Convict Cowboy (1995, USA)
Yeah, it’s a bit schmaltzy at times, but this is an under-rated (or at least undeservedly less well known) addition to the prison sporting contest genre. It has its formulaic elements, too, but is a much better bet than the other rodeo movie of which I’m aware (Stir Crazy, 1980) and the series of The Longest Yard movies (which aren’t about rodeos but take prison sporting events to some very strange places).
Jon Voight plays Ry Weston, a champion rodeo rider who is doing life for killing a bouncer with the bouncer’s gun. The warden of the Montana prison in which he’s housed (filmed in Canada’s Calgary Correctional Center), believes that his prison ranch has an important rehabilitative impact on the prisoners. Given that everywhere the prisoners go on the ranch (mostly on horseback) they’re followed by guards with shotguns at the ready, I’m not sure how prepared they’d be for the outside world, exactly. Unless that’s what the streets of Montana are like. Anyway, the warden (played by Ben Gazarra, who took the lead prisoner role in 1962’s Convicts 4), is very protective of his ranch and competitive when it comes to inter-prison rodeo contests. It matters.
Ry is the prisoner in charge of the ranch. He’s not to be messed with. When relative short-termer Clay Treyton arrives on the scene, wanting to be a cowboy, Ry makes him earn his place. It’s your traditional father-son, nothing is worthwhile unless you work for it sort of scenario. There are some minor diversions: a female vet arrives on the scene and the sexual tension between her and Ry (on whom she had a teenage crush years before) is palpable, with the armed guard maintaining a respectful distance so they can have a quick unsupervised snog at one point, before deciding that it’s a bad thing, him being a prisoner doing life and all. And Clay is pressured to bring in drugs (under the threat of his mentor being killed if he doesn’t) by the prison’s stereotypical prison nasty. In the end it comes down to a critical final ride in the biggest rodeo contest with much at stake. Well, much at stake for some people.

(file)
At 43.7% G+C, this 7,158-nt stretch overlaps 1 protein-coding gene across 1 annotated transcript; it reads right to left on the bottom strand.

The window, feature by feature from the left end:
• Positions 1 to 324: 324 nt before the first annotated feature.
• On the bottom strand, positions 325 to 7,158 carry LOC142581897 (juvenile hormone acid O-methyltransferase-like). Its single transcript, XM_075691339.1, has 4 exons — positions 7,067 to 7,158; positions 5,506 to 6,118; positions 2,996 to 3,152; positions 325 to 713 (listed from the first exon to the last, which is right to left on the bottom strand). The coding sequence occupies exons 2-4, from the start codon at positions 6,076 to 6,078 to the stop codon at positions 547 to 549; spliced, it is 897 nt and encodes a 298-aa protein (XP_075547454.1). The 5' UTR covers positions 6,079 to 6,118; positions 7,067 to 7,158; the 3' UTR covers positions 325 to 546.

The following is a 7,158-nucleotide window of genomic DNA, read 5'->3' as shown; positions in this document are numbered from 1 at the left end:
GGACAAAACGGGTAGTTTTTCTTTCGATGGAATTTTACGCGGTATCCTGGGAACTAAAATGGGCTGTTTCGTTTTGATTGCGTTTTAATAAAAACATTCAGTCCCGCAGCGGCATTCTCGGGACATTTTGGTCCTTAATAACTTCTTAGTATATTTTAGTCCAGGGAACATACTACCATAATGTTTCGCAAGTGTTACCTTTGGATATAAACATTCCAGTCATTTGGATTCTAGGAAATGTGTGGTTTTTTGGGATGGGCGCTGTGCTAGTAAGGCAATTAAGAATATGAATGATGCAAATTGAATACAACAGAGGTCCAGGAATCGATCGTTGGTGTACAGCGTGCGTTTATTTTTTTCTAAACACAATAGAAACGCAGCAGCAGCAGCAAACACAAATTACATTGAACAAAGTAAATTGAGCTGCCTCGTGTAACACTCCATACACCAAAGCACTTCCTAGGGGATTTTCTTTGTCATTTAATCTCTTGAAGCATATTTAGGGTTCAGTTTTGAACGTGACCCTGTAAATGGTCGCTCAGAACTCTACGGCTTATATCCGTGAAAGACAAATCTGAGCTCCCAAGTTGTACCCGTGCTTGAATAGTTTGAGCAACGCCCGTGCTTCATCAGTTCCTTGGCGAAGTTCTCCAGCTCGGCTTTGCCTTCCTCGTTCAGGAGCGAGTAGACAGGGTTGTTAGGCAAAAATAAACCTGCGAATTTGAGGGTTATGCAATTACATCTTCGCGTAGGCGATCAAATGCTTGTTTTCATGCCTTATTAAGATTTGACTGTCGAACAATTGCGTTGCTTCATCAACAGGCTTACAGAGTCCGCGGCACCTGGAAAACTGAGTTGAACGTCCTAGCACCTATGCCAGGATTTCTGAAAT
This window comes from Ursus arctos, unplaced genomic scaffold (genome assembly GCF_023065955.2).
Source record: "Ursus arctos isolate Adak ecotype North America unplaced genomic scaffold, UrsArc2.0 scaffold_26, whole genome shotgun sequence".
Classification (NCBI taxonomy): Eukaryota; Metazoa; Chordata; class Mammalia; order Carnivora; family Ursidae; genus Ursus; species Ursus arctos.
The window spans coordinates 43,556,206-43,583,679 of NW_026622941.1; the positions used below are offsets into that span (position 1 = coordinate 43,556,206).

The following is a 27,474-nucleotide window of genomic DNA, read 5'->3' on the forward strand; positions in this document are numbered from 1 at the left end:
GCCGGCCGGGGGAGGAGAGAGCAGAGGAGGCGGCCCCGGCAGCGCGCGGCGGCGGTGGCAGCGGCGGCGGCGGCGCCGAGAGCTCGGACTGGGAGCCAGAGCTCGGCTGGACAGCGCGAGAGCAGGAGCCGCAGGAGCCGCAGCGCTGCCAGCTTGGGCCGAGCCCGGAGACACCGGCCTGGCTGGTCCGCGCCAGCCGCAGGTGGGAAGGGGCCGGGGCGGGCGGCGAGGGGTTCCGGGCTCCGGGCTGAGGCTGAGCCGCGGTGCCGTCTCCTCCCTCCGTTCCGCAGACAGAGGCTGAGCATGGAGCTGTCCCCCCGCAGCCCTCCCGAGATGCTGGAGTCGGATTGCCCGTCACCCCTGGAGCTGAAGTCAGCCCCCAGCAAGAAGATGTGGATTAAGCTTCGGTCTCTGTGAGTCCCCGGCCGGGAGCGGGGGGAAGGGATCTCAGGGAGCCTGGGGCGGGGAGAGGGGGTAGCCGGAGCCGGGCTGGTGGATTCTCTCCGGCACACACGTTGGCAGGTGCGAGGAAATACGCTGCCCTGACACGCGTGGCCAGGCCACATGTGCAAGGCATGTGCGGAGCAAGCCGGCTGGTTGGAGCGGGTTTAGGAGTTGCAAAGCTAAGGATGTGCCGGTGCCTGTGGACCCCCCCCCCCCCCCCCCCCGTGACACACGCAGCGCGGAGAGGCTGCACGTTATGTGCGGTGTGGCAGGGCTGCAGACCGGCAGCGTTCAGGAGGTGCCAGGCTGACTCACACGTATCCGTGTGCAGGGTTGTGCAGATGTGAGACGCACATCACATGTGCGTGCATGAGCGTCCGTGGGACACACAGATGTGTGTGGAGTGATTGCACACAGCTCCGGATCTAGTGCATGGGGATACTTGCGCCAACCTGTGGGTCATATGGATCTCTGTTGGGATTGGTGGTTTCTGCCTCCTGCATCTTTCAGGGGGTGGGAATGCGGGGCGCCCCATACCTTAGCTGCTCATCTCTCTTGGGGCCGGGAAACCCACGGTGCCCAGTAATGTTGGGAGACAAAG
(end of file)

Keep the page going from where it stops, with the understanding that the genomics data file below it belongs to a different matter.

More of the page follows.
Recounting the plot it sounds pretty predictable and tacky, but most of it works. The prison scenes are generally sound (although with the amount of drugs being trafficked it’s a wonder anyone can stand up, let alone ride bulls), and Ry’s character – hard taskmaster, knowing that he’s on a good wicket and adamant that no-one is going to ruin it for him, and ready to pass on his skills to a kid who has a future in front of him – is not only pivotal but in the main, believable. I did say, ‘in the main.’
Best of all, the rodeo action is beautifully filmed, and the movie unexpectedly avoids some predictable endings. Not too shabby, all up.
Posted on October 4th, 2009 at 6:10 pm. Updated on January 12th, 2010 at 9:06 pm.
#123 in the Top 500